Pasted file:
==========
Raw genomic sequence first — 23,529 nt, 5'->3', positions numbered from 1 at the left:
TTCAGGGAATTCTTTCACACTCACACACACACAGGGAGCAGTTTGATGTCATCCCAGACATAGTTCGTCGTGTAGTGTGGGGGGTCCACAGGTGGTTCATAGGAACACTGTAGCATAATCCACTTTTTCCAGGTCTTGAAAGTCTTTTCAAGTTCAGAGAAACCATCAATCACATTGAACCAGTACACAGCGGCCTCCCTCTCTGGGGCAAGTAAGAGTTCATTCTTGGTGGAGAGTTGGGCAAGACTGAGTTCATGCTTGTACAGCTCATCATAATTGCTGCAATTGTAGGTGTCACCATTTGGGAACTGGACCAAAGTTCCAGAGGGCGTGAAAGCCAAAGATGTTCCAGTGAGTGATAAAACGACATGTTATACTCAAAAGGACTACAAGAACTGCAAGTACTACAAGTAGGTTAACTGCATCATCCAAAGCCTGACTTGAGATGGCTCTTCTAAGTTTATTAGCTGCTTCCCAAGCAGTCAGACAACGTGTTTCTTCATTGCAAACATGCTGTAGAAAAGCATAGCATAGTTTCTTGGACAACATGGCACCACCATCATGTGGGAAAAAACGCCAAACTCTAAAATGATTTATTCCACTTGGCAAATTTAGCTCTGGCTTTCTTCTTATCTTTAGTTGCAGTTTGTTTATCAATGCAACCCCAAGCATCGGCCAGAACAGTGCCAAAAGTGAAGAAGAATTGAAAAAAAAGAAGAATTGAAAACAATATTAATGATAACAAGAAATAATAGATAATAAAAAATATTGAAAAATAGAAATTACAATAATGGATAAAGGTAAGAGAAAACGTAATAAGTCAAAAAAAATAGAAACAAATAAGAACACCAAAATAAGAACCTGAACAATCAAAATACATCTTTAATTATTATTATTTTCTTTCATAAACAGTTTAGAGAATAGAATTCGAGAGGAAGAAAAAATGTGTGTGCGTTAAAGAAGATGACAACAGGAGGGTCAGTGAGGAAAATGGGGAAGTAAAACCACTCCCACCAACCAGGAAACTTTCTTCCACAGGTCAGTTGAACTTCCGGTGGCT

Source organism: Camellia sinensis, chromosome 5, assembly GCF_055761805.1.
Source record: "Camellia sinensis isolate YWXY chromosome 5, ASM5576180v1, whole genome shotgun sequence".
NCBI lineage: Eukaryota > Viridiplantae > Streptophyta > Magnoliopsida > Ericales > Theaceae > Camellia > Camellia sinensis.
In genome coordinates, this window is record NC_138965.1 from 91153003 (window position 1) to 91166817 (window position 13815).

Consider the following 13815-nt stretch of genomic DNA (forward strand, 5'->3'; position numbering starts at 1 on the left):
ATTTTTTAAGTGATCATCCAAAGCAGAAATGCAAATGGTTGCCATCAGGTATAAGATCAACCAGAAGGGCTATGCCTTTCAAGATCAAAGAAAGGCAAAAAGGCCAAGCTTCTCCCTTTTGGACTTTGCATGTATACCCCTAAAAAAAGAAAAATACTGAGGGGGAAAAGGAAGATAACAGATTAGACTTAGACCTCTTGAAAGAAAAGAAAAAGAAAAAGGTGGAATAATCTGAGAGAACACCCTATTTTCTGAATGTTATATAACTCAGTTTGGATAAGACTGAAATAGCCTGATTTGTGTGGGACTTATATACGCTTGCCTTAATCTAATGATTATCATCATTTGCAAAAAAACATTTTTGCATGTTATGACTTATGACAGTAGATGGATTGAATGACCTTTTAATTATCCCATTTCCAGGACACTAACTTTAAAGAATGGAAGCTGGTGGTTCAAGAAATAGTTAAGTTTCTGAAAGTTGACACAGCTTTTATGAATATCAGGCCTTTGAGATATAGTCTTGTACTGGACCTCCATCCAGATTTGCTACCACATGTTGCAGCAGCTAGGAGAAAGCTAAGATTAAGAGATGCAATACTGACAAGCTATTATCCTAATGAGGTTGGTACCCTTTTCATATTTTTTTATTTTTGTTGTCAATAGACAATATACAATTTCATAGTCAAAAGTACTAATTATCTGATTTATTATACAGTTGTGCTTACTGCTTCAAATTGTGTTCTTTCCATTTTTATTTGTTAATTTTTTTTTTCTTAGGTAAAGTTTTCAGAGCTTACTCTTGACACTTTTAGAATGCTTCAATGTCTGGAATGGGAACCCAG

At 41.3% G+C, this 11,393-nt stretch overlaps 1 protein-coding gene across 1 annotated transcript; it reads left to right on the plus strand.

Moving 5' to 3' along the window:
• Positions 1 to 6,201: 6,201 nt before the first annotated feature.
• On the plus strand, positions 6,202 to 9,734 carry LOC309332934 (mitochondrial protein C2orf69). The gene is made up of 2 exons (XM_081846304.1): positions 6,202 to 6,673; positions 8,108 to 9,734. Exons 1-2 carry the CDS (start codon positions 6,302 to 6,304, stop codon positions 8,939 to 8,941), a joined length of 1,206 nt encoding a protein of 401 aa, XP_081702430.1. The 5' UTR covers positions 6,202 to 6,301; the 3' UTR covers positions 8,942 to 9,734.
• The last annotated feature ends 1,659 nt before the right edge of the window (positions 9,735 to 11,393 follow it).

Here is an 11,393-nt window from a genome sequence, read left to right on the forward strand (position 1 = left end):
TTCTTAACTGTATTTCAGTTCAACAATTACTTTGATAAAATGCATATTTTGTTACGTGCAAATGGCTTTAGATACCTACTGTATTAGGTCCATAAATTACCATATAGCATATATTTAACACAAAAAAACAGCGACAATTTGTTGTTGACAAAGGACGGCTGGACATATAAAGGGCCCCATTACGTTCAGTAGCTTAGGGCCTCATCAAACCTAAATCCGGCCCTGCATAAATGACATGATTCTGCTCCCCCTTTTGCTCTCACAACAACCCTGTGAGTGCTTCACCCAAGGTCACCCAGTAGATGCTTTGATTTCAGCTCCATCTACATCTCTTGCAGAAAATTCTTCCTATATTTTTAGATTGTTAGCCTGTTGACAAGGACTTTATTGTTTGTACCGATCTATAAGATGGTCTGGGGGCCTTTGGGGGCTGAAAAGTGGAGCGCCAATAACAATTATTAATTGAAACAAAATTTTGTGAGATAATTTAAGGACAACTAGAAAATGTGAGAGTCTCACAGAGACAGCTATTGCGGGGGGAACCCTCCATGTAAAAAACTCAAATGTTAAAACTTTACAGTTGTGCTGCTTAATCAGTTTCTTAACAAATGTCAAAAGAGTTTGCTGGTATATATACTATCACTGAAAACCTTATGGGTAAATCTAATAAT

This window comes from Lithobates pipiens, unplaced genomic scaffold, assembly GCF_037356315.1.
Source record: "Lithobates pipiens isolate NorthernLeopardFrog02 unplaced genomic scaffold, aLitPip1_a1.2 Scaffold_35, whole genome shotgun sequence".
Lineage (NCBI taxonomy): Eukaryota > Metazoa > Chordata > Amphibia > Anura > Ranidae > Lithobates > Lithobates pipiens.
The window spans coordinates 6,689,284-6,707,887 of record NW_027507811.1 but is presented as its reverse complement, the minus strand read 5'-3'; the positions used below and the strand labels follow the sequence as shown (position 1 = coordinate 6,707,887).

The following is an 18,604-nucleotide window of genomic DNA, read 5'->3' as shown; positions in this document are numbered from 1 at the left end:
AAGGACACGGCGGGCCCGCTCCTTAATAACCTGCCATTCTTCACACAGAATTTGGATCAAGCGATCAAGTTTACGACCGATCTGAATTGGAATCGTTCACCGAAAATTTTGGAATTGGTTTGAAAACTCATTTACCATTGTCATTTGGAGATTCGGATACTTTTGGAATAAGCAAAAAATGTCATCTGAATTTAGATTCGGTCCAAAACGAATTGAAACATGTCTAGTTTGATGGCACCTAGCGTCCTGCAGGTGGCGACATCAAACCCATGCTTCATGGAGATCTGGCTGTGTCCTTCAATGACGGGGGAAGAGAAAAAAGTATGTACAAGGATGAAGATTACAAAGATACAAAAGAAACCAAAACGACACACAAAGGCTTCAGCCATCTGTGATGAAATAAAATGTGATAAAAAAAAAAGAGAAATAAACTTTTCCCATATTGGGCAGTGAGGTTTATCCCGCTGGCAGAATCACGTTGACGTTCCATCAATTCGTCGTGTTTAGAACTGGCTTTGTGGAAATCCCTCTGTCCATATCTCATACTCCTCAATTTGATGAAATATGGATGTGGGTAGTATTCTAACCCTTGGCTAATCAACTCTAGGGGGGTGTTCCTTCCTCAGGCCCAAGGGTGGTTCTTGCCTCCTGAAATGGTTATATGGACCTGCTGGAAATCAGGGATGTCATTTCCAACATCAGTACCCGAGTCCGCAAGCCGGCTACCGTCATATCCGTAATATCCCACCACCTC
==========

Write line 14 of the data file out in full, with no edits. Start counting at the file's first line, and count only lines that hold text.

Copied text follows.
Here is an 11,393-nt window from a genome sequence, read left to right on the forward strand (position 1 = left end):